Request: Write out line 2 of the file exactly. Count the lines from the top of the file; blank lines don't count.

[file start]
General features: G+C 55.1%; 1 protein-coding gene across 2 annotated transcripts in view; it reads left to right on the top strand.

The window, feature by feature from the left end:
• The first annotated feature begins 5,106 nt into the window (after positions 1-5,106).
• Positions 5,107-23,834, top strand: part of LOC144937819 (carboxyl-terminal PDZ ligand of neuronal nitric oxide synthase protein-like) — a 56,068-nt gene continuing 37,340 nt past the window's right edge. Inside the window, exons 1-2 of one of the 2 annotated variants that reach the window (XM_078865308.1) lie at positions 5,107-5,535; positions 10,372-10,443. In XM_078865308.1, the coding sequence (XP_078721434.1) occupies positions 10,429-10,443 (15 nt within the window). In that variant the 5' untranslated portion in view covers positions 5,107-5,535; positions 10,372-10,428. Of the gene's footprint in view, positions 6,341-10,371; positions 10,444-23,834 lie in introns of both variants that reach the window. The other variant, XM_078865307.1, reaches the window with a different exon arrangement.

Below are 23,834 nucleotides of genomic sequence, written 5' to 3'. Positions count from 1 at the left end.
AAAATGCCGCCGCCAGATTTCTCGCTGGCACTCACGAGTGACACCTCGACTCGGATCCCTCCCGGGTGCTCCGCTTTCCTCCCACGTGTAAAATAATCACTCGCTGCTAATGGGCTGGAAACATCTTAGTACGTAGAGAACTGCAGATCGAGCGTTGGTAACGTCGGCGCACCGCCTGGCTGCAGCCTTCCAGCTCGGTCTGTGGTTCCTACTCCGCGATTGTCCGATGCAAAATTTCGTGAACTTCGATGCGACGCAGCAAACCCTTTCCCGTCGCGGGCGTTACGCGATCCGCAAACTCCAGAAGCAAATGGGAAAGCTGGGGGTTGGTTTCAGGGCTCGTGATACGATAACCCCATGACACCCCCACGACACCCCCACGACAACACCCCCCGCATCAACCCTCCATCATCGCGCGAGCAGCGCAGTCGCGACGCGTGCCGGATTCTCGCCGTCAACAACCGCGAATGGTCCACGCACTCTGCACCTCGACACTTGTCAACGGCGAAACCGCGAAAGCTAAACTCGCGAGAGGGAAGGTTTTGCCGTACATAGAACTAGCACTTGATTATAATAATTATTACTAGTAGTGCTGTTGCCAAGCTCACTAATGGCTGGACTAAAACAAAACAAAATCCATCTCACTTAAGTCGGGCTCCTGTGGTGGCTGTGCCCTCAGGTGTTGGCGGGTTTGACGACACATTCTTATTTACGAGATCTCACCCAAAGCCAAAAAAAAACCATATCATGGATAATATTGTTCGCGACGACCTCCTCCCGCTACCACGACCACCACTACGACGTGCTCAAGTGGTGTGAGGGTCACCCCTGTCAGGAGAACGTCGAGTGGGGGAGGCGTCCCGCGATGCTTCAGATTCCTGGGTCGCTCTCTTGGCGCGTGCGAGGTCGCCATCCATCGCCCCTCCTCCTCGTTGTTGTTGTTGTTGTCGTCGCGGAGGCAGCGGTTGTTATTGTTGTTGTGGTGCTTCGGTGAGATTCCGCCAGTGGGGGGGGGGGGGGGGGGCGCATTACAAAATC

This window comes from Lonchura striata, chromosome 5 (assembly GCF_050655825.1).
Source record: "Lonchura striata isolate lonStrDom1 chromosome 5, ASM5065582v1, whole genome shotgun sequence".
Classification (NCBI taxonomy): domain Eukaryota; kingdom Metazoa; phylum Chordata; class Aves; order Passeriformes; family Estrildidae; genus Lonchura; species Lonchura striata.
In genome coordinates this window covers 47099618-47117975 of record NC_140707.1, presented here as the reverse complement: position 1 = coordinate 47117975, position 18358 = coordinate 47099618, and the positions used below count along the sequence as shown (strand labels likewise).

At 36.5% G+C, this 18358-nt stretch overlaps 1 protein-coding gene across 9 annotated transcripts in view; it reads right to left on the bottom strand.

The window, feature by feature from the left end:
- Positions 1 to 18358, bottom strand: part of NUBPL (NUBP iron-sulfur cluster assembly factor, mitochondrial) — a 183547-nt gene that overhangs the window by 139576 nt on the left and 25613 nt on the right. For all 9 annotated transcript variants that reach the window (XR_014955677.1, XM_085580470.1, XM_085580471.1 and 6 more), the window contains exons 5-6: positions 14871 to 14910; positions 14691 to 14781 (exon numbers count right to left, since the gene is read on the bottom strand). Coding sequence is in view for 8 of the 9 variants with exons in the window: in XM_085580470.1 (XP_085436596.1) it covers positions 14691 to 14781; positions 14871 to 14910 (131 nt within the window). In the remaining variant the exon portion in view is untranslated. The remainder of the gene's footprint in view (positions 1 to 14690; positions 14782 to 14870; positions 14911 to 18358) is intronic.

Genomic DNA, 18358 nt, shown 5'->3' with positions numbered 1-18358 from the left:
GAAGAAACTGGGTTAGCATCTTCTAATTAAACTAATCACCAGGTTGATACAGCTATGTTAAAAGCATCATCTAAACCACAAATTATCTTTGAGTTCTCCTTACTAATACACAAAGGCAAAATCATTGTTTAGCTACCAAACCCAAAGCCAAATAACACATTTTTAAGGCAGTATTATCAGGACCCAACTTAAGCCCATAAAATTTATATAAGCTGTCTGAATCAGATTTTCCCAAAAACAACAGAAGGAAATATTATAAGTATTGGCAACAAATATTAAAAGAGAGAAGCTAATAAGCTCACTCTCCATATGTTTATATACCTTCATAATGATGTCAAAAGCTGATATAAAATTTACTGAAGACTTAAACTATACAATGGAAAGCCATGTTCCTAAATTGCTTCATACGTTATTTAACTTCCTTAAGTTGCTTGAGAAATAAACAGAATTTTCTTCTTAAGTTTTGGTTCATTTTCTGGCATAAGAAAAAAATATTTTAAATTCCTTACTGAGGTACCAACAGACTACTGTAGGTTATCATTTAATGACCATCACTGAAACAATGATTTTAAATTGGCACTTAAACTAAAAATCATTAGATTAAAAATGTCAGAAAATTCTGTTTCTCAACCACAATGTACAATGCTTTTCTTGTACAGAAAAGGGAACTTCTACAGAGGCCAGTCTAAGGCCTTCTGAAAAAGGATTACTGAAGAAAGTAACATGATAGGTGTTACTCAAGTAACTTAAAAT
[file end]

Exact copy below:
The window, feature by feature from the left end: